To differentiate between moral evil and natural evil is to claim they have a different cause. But everything has God’s decree as its primary cause. In my uneducated opinion, secondary cause arguments are man’s attempt at exonerating God’s character just as disingenuously as the Muslim or Hindu teachings, which were rightfully pointed out to be in error this post.

    So you see, to claim we have evil all figured out to those who don’t have eyes to see and ears to hear, is to not have it figured out in their estimation. So, why lead with it or even try to answer it to someone like a Larry King. It seems to me to cast pearls before swine. To the uneducated, it appears to make God seem evil, or it makes us appear to suspend the law of non-contradiction when we get into a tight spot. I’d like to see more humility and recognition of the mystery of this doctrine because in truth, we do not have it figured out from a truly epistemological standpoint. We will have it figured out only when we behold Him face to face.

    I would happily be set straight on any of this.

  2. My apologies.

    The first sentence of my previous post should have read; "That storms COULD HAVE occurred in pre-fall earth is false..."

  3. 1.You seem to be assuming a very old-fashioned, creationist exegesis of Gen 1-2 a la Morris/Whitcomb and/or Patton, a la the vapor canopy, or a Velikovskian collision between planet earth and a comet or some such.

    The exegetical foundation for these inferences is exceedingly shaky, and the science is even worse. The younger generation of creationists retired these ad hoc arguments a long time ago. Cf. Kurt Wise: Faith, Form, & Time (Broadman 2002).

    2.In particular, you appear to be universalizing from Gen 2. A more likely interpretation would favor a local narrative viewpoint Gen 2. It has to do with conditions obtaining inside the garden, not outside of the garden.

    3.Gen 1:14 presupposes the existence of agricultural seasons, does it not?

    Sure, you can take it otherwise if you have to, but why?

    4.As I read Gen 2 (cf. vv10-14), it is describing the upper Tigris-Euphrates river valley. That’s how the vegetation irrigated.

    5.To my way of thinking, what made the banishment from Eden a punishment is that conditions outside the garden were naturally harsher than within. They were leaving a hospitable for an inhospitable environment. Otherwise, why debar reentry into the garden (3:24)?

    6.Unless you believe that the earth was not tilting on its axis before the fall, then why assume the absence of polar ice caps?

    7.I’ve discussed God’s relation to evil in the following essay:

    8.To distinguish between moral and natural evil is simply to distinguish between personal agents and impersonal agencies. A hurricane is not a person.

    9.To distinguish between primary and secondary causes is to distinguish between the Creator and the creature. Man is not God.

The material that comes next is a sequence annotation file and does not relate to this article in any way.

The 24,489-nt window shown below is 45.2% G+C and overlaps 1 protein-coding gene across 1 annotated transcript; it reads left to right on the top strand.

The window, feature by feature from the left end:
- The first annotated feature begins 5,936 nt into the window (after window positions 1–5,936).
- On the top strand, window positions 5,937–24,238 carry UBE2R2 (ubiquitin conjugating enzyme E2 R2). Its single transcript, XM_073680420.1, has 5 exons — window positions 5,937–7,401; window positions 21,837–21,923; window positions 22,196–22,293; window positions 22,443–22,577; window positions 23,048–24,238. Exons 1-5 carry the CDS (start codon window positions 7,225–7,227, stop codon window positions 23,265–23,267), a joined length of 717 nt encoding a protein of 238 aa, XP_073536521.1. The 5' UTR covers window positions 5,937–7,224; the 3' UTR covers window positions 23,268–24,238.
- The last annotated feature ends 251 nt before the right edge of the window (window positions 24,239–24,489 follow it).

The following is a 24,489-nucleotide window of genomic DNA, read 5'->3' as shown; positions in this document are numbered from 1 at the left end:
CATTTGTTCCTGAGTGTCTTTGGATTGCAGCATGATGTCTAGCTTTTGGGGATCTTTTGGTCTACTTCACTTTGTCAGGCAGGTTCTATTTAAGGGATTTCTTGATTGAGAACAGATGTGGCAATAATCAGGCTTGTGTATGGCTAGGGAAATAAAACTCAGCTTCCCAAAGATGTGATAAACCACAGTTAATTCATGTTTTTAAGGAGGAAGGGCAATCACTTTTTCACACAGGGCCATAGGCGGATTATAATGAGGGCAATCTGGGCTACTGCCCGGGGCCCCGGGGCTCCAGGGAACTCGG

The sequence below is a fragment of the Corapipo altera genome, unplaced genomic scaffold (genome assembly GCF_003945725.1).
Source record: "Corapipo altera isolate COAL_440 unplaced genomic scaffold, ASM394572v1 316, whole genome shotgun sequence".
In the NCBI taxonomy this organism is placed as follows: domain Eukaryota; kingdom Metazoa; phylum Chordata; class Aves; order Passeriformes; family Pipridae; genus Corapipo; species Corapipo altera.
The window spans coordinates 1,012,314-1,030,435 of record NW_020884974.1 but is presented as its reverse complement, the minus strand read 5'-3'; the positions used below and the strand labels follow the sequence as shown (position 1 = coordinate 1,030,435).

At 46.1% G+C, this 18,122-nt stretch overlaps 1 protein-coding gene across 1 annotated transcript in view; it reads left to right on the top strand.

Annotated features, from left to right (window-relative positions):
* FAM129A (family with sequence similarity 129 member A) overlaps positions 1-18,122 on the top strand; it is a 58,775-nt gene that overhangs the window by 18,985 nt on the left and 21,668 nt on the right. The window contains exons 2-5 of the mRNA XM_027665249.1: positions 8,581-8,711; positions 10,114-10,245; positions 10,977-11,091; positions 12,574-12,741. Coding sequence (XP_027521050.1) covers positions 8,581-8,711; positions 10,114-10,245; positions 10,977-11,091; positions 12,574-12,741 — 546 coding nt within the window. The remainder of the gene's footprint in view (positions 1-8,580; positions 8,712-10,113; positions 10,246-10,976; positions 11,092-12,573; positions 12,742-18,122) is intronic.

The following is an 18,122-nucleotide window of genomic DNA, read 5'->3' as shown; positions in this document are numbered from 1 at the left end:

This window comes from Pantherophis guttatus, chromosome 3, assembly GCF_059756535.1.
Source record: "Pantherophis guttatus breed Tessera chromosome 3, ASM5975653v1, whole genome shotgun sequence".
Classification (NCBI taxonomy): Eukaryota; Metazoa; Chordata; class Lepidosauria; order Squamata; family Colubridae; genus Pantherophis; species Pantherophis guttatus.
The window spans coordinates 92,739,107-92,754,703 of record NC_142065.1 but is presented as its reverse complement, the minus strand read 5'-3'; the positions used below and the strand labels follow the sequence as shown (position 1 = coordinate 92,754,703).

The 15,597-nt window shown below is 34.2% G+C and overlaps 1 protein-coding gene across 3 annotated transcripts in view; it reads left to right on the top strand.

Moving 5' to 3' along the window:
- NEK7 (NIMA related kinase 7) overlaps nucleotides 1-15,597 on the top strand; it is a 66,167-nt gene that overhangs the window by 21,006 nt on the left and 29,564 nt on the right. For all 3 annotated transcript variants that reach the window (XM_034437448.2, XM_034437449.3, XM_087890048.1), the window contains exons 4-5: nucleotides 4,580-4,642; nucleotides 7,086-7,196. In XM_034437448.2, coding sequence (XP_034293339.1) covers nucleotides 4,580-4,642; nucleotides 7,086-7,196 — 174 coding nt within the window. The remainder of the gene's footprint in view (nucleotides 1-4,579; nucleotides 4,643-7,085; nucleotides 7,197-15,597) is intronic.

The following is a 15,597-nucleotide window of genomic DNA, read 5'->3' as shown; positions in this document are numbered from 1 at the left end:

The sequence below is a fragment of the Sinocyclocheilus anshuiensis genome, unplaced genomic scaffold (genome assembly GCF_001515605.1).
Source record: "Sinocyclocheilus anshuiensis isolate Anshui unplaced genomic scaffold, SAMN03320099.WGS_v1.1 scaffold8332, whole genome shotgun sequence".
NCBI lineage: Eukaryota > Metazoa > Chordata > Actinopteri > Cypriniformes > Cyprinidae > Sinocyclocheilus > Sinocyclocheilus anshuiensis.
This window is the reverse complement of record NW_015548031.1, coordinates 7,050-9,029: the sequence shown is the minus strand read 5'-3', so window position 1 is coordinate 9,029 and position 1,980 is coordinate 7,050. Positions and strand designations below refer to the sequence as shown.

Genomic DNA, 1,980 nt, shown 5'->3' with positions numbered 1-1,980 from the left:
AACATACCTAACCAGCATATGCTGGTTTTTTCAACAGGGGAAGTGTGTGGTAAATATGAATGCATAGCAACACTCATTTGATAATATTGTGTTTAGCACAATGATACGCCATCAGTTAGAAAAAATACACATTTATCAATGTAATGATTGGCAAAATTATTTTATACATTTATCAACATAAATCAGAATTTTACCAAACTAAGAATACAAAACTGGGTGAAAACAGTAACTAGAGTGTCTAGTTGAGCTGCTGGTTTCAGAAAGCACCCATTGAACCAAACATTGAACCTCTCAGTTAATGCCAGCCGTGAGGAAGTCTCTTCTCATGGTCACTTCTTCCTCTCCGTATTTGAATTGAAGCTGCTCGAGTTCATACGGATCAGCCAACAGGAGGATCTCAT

10.We should give whatever answers the Bible gives. And if we’re not prepared to talk about touchy issues, then we shouldn’t go on national TV where we’re going to be quizzed on touchy issues.

  4. 1. I do not attribute these atmospheric conditions to Eden only as wooly mammoths found above the artic circle have undigested buttercups in their mouths, so obviously conditions were radically different than they currently are. You know all the arguments, so I will not degenerate this into a young-earth, old-earth debate.
    2. My critique of how Christians are to answer questions of God’s sovereignty was not specifically directed at the author, but to all those have a proper understanding of the doctrine and make a public response to questions. The other posts on the matter are certainly recognized.
    3. While I have not studies exhaustively in the area, I have never read anything to cause me to abandon a young earth, catastrophism position. That being said, it seems counter the frustration that occurred in creation at the fall to presuppose that hurricanes and tornados were commonplace just outside the borders of Eden. That begs the question: will the new earth have natural disasters? Will the new Jerusalem have a FEMA equivalent? Something tells me they won’t.
    4. To suppose that being prevented from re-entering Eden was merely a climatologically punishment seems incorrect to me. Could the angel with the flaming sword represent the loss of being able to personally approach God? Actually, I found it interesting that the angel prevented “access to the tree of life.”
    5. I do not believe any impersonal agencies when it comes to evil. Yes, a hurricane is not a person, but the One who decreed it is a person. I have no trouble saying that God decreed the hurricane, caused it to come to pass, and used it to His ultimate glory. The hurricane is only impersonal when viewed under the rubric of secondary causes, for which I don’t see any evidence or purpose. For that matter, the hurricane is only an “evil” in regards to its thwarting of human desires and the taking of life and health. It is not an evil for God to cause it. He has every right to do with His creation what ever He wishes. Are we agreed on that, or do I carry things too far? I admittedly wrestle with Christian fatalism.
    6. I may be having a semantic problem here. If by secondary cause we mean that man has limited freedom to make minor decisions that still ultimately achieve that goal willed by God, then I do not believe that is biblical. But if we mean that God decrees every behavior, every decision, every reaction of man, and its just that man is doing the executing of the decree, then I do believe that. But I think it is to draw a fine line that only serves to exonerate God of evil. The London bombers didn’t kill people on the subway, the dynamite did. The dynamite was the secondary cause. I’m not discussing responsibility, just causality.